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News in brief

Indian Pediatr 2014;51: 159

News in Brief

Gouri Rao Passi,

Email: gouripassi@hotmail.com

Science’s Top Breakthrough of 2013

Every year the editors of Science have an intense discussion to identify the top scientific breakthrough of the year. This year the winner is cancer immunotherapy. This nascent field is just taking baby steps but it is a paradigm shift in the way cancers are treated. The target here is the body’s immune system and not the tumour. The story begins in the late 1980’s when French researchers discovered a new protein receptor on the surface of T cells, called cytotoxic T-lymphocyte antigen 4 (CTLA-4). Then an American scientist, James Allison found that these receptors actually inhibit T cell activity. He wondered whether blocking the blocker — the CTLA-4 molecule — would set the immune system free to destroy cancer. In 1996, he demonstrated that antibodies against CTLA-4 destroyed tumours in rats. Pharma companies initially were wary of this new approach, so a tiny company Medarex in Princeton developed the drug. Finally it was bought over by Bristol-Meyes-Squibs for more than $ 2 billion. For the first time, they demonstrated that any treatment had extended life in advanced melanoma in a randomized trial. Nearly a quarter of participants receiving these antibodies survived at least 2 years.

Meanwhile, a biologist in Japan discovered a molecule expressed in dying T cells, which he called programmed death 1 (PD-1), and which he recognized as another brake on T cells. An oncologist in John Hopkins urged Medarex to develop anti PD-1 antibodies. The results of anti PD-1 antibodies in patients with drug refractory cancers were astounding. However oncologists are still trying to understand how they work and what they do. Some tumours actually grow before shrinking and some tumours continue to shrink even when antibodies have been stopped. Another therapy is called chimeric antigen receptor therapy, or CAR therapy — a personalized treatment that involves genetically modifying a patient’s T cells to make them target tumor cells. For physicians accustomed to losing every patient with advanced disease, these therapies bring a hope they couldn’t have dreamed of a few years ago. (Science 20 December 2013)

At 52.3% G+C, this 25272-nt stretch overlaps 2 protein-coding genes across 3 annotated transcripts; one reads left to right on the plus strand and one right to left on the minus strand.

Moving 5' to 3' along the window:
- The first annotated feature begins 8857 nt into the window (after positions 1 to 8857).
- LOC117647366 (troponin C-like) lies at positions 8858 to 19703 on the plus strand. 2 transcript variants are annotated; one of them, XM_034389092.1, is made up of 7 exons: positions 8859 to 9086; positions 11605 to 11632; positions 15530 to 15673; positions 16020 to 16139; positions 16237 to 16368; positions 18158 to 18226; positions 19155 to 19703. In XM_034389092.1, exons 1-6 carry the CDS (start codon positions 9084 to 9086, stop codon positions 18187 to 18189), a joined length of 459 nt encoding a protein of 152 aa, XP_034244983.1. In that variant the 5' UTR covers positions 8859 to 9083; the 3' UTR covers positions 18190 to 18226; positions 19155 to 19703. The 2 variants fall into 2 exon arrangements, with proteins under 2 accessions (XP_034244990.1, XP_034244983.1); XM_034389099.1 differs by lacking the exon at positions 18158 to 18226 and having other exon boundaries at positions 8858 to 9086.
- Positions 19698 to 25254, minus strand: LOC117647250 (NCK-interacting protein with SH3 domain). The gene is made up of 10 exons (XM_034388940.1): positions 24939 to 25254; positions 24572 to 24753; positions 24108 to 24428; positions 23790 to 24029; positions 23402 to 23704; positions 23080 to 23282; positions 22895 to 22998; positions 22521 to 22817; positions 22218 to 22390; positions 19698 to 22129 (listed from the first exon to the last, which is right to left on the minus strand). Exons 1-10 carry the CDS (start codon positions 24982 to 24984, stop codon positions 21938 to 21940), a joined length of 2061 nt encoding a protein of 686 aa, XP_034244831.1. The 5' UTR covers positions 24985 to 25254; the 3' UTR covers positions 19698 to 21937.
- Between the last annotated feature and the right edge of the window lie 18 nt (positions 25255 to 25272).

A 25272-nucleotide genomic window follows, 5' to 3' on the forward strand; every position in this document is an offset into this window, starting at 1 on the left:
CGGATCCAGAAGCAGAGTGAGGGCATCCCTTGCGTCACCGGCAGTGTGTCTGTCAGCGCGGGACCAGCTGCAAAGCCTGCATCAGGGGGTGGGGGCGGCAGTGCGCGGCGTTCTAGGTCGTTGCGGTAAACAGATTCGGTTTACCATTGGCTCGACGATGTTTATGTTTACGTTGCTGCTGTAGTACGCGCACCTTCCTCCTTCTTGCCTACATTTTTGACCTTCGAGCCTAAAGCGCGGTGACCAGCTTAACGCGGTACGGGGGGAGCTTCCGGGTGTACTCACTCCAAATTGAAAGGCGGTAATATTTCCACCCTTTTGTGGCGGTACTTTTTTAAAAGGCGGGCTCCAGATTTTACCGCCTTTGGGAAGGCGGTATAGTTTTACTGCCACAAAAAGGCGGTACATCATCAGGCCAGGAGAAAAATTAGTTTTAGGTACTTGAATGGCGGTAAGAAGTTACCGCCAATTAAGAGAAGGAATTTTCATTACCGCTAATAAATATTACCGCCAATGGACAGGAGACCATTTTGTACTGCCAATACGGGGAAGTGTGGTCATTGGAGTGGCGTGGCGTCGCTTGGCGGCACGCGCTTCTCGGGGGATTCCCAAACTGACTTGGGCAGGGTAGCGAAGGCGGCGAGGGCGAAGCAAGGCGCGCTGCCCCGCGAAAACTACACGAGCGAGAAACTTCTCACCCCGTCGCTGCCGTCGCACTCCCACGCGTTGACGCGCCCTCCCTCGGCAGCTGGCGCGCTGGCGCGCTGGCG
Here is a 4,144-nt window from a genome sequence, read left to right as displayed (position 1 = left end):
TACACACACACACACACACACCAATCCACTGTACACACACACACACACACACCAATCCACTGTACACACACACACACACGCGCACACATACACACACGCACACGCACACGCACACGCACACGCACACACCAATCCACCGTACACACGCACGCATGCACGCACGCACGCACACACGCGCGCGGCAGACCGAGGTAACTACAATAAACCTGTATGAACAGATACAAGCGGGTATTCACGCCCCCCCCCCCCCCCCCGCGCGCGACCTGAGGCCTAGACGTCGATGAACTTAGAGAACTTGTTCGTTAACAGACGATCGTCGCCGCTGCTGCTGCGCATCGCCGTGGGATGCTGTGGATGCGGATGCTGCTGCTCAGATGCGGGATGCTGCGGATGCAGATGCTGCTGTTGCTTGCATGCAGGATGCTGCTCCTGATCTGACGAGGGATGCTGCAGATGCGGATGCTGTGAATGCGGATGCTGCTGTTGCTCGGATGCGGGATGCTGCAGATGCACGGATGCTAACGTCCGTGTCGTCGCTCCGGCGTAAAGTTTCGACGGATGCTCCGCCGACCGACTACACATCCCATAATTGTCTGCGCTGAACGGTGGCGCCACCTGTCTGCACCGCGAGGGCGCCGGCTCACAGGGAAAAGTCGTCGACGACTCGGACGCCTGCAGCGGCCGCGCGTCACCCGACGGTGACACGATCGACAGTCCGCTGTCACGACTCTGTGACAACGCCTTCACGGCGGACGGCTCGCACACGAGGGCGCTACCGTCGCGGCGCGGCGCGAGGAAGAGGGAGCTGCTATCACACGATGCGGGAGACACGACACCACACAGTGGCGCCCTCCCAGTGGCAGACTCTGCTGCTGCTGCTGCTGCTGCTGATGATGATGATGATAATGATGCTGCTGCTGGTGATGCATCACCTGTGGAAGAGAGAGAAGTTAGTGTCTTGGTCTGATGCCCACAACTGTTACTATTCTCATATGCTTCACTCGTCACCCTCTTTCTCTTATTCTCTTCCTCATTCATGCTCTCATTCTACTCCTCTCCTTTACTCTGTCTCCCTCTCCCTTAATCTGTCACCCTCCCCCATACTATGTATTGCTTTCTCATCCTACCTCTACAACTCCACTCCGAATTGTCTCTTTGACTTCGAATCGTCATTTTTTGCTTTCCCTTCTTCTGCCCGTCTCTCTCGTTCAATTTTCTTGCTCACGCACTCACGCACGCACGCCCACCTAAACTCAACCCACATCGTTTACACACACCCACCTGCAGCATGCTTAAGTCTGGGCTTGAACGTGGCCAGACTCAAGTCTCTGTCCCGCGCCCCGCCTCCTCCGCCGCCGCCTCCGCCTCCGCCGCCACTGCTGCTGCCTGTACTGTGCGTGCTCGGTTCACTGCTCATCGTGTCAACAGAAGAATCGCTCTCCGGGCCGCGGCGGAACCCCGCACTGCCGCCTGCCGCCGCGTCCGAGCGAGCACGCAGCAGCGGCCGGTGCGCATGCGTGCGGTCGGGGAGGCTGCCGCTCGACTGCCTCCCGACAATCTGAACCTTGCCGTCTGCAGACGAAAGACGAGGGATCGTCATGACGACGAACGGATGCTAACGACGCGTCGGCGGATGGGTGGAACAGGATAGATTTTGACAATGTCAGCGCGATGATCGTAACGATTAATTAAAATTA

Another of the top breakthrough’s listed in science is a new imaging technique called CLARITY. It stands for Clear, Lipid-exchanged, Anatomically Rigid, Imaging/immunostaining compatible, Tissue hYdrogel. It is used on biopsies or post-mortem samples to study highly detailed pictures of the protein and nucleic acid structure of organs, especially the brain. First a series of chemical treatments are applied so that the lipid content of the sample is removed, while all of the original proteins and nucleic acids are left in place.The aim is to make the tissue transparent so that a detailed microscopic analysis of the protein scaffolding may be done. The imaging is done using immunostaining with fluorescent tags. An example of a discovery made through CLARITY imaging is a peculiar ‘ladder’ pattern where neurons connected back to themselves and their neighbors, which has been observed in animals to be connected to autism-like behaviors. Scientists predict CLARITY will be a powerful tool to study neurological disorders with a 3 dimensional perspective. (Science 20 December 2013)

Hypothyroidism Still Rampant

A nation-wide study to evaluate the prevalence of hypothyroidism has revealed that hypothyroidism affects 11% of Indians as compared to less than 2% in UK and less than 5% in USA. Ever since India adopted the universal salt iodization program in 1983, there has been a decline in goiter prevalence in several parts of the country, which were previously endemic. In 2004, a WHO assessment of global iodine status classified India as having ‘optimal’ iodine nutrition, with a majority of households (83.2% urban and 66.1% rural) now consuming adequate iodized salt. India is supposedly undergoing a transition from iodine deficiency to sufficiency state. This study was a cross-sectional, multi-centered epidemiology study conducted at eight sites in India: Bangalore, Chennai, Delhi, Goa, Ahmedabad, Hyderabad, Kolkata and Mumbai. The prevalence of previously undetected hypothyroidism was 3.47%. Those who self-reported to be hypothyroid, a significant proportion (28%) still had a high TSH indicating inadequate treatment. The emergence of Kolkata as the worst affected city was unanticipated, particularly as the city was established to be iodine replete over a decade back. It appears that thyroid disorders in India are not confined to the conventional iodine-deficient sub-Himalayan zone but also extend to the plain fertile lands. A possible etiological role of cyanogenic foods acting as goitrogens which interfere with iodine nutrition has been previously suggested as well as increasing exposure to thyroid disruptors including industrial and agricultural contaminants. However this study was done only in adults and limited to urban areas. More studies in children are warranted. (Indian J Endocr Metab. 2013;17:647-52)


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